Four years ago the Mets were a franchise in transition. Sandy Alderson was in his first year as general manager and was busy trying to rebuild the team with young players while jettisoning any older, overpaid veterans—without losing too many games in the process.
Fortunately for him, his predecessor, Omar Minaya, hadn’t set the bar too high. The Mets had made the playoffs just once during Minaya’s reign (2004–2010) and were coming off consecutive losing seasons, so it wasn’t like there was a dropoff in performance when they went 77–85 that first year (2011).
Yet Minaya did leave behind some talent to work with—namely David Wright, Carlos Beltrán, R.A. Dickey, and the soon-to-be free agent José Reyes.
Among his many moves his first year in New York, Alderson wisely dealt Beltrán to the Giants for minor league pitcher Zack Wheeler. He would eventually move Dickey the following offseason for then-prospects Noah Syndergaard and Travis D’Arnaud—right after Dickey won the Cy Young award—before signing David Wright to a long-term extension.
But Reyes was the toughest choice. While trading Beltrán and Dickey was excusable to the fanbase due to their ages (both in their mid-30s), the speedy Reyes was just 28 and would win the batting title that year, while swiping 39 bases and garnering a league-high 16 triples.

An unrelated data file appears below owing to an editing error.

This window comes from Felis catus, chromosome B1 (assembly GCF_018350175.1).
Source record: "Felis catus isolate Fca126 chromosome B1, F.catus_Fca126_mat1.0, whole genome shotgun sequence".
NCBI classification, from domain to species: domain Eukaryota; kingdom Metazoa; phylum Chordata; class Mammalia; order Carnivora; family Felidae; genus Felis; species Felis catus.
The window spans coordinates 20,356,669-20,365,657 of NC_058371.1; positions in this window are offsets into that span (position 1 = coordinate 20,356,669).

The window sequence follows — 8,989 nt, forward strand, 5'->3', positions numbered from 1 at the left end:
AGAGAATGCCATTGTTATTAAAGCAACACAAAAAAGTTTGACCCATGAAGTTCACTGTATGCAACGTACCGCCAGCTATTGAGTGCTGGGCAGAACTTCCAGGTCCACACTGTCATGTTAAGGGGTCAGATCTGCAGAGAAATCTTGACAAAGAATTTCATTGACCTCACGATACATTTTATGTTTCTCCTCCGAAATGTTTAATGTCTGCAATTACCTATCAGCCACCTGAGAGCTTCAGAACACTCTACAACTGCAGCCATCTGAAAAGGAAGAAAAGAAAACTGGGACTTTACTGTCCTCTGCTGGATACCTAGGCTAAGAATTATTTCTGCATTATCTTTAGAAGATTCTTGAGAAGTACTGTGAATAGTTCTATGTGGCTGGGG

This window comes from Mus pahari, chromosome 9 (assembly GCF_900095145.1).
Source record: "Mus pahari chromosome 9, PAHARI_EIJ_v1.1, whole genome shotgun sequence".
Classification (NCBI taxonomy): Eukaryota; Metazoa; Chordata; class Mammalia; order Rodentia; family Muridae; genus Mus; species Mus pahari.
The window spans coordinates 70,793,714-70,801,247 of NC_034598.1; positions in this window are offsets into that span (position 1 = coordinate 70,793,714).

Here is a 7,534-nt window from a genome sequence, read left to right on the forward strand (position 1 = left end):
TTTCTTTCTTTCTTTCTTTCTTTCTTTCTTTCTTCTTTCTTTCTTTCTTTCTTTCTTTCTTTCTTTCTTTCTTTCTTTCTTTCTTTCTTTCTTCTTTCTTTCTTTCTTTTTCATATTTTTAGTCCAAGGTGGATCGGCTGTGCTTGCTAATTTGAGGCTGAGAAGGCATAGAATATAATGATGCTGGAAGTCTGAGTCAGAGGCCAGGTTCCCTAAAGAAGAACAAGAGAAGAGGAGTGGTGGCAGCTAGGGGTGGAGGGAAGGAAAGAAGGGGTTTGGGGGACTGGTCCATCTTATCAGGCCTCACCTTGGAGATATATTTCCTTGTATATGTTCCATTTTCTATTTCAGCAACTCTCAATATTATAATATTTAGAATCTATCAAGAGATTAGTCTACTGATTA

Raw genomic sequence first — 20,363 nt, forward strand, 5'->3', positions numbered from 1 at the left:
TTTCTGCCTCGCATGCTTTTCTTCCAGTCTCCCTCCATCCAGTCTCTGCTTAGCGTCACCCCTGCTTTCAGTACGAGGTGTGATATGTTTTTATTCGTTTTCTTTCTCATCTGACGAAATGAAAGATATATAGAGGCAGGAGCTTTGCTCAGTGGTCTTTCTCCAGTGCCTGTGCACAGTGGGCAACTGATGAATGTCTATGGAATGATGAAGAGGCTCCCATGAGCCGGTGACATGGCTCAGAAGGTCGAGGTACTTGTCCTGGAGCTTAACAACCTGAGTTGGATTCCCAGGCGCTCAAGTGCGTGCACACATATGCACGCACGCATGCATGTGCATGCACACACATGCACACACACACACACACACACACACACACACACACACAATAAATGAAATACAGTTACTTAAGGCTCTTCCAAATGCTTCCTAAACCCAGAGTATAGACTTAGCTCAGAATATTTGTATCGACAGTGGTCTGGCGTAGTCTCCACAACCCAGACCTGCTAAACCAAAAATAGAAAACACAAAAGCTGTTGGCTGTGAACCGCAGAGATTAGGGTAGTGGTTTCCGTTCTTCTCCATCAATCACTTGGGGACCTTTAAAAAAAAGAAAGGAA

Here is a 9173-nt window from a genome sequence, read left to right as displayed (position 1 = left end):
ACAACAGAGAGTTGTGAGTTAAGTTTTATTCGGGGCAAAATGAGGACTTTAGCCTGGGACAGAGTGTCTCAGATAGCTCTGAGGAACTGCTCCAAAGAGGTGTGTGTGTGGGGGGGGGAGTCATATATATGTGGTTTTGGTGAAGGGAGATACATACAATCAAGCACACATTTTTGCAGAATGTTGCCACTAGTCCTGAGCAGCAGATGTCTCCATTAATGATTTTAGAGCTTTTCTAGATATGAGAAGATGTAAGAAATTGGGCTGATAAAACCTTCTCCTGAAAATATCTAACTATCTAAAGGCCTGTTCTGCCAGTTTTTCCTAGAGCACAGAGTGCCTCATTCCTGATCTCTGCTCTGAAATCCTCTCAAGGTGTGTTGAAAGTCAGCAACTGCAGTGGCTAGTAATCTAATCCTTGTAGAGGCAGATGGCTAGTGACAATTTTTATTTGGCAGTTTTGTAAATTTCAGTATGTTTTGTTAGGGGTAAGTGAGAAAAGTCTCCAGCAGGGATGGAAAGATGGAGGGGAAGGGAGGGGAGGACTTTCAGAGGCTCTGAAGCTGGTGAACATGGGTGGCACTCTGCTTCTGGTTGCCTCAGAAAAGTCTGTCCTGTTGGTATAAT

He was in his prime and was the premier leadoff hitter in the game and Mets fans loved him.
As popular and skilled as the four-time All-Star Reyes was though, his reliance on speed as well as his history of hamstring injuries made him a highly risky long-term signing. Plus, his defense—average at the time—didn’t figure to get better with age.
So when the Marlins, of all teams, came along that offseason with a back-loaded six-year, $106 million contract that blew away anything the conservative Alderson was ready to commit to, he and the Mets did the unpopular thing and let the popular shortstop walk without an official offer.
Instead, the Mets were left with a compensation pick that Alderson used on now-rookie catcher Kevin Plawecki and a lot of unhappy fans.
Fast forward four years and the Mets are playoff-bound with a payroll that doesn’t include future commitments of $48 million from 2016 to 2017 for a 32-year-old shortstop with declining skills (he’s hitting .273 this year with 23 steals). Instead they’re built around a nucleus of young players—like Syndergaard, Wheeler, d’Arnaud, and Plawecki—that have taken the NL East by storm.
Meanwhile Reyes is on his third team since leaving.
Letting him walk was an unpopular move, but it was ultimately the right one.